Copper vs Fibre Optics

Introduction 

Assessing which type of network cable is optimal for a company requires consideration of several factors. Both copper and fibre optics have their advantages and unique characteristics. We have compared both copper and fibre to help you choose the best solution for your business.

Fibre Optics 

Fibre Optics as a data cabling solution has many advantages, Fibre is thinner, lighter and more durable than the equivalent copper cable. Its small size makes it easier to install and takes up less room in service ducts and conduits.

Fibre doesn’t radiate signals and is extremely difficult to tap. If the cable is tapped, it’s very easy to monitor because the cable leaks light, causing the entire system to fail. Fibre networks also enable you to put all your electronics and hardware in one central location, instead of having wiring closets with equipment throughout the building.

Fibre provides extremely reliable data transmission. It’s completely immune to many environmental factors that affect copper cable such as temperature and electromagnetic fluctuations – copper cannot stay the same, the core of fibre optics is made of glass, which is an insulator, so no electric current can flow through.

Fibre optic cable has become one of the most popular mediums for both innovative cabling installations and upgrades, including backbone, horizontal, and even desktop applications. And with the steadily lowering cost and intrinsic improvements made seemingly daily in fibre optic connectivity, fibre construction will become more convenient and cost-effective.

Copper 

It’s said that the fibre optic cabling has many advantages over any other form of data transmission; however, there are still some very solid reasons for choosing copper over fibre in some situations. Fibre optics in the workplace can be great, in terms of providing that extra bandwidth, but it is still true that desktop computers are mostly equipped with copper Network Interface Cards (NICs), and to outfit them with the fibre-compatible version would be a pretty fair expense.

Power over Ethernet is a technology which allows for both data and power to be carried over the same ethernet cable, either on the same wire or on two different wires. There are tremendous advantages to this kind of configuration, including the fact that it is fairly inexpensive to install.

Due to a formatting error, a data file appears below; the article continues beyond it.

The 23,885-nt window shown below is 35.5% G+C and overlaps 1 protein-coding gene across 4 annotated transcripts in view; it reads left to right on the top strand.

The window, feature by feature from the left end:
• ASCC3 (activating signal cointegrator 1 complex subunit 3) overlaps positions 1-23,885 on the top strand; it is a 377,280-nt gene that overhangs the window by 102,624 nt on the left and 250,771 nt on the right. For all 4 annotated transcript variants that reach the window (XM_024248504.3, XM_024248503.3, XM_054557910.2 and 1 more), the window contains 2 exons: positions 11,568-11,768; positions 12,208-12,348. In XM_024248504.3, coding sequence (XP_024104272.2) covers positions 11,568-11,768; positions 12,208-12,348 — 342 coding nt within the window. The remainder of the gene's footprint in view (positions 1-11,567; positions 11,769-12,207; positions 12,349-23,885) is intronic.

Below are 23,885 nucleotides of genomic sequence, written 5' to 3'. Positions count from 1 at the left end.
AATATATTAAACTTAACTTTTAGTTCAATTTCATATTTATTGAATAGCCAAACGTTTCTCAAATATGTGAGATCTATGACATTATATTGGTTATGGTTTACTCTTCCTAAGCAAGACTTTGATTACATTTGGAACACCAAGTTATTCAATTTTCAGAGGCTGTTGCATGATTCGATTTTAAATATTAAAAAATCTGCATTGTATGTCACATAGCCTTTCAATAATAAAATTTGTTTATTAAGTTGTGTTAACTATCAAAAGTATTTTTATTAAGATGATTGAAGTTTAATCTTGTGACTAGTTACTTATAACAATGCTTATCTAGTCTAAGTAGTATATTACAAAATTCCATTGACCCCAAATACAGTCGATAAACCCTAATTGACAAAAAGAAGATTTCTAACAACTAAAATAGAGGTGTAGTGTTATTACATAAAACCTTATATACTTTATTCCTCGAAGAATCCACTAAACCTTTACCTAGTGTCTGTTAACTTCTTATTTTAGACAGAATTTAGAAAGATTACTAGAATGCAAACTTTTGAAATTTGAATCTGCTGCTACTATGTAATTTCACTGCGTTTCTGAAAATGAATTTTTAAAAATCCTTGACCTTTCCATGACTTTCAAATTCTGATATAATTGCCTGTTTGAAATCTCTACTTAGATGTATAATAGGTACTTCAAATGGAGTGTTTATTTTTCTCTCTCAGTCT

Having power provided over the network allows for easy installation and distribution of network connections all throughout a network setup. A central source of power also means that it is reliable and can easily be controlled. Because of these advantages, PoE is often used to power security cameras, Voice-over-IP phone systems, and Wi-Fi and Bluetooth devices.

Copper has already existed in many places and it is cheap in network devices connection. Those in rural areas where no fibre optics have been run may find copper the most cost effective, because they don’t have to pay to run new cabling.

What solution is best for your business?

For those in areas where fibre optic cable has been run already, such as urban and larger suburban areas, fibre seems like the choice for building for the future. Fibre offers speed and reliability, along with cost effectiveness.

For those in rural areas, copper-based connections may be the most cost effective and practical choice, because it’s already in existence in most places.

Your cabling backbone has to be the most robust part of your network infrastructure. At the Remark Group, our expert project managers and engineers know all the options and are trained to deliver the best structured cabling solution for you. This can be copper or fibre optic, depending on the requirement.

Our knowledge of the hardware options, backed up by our accreditations, enables us to deliver rapid, reliable and secure network backbones that take into account your current and future needs.

Get in touch with one of our experts today.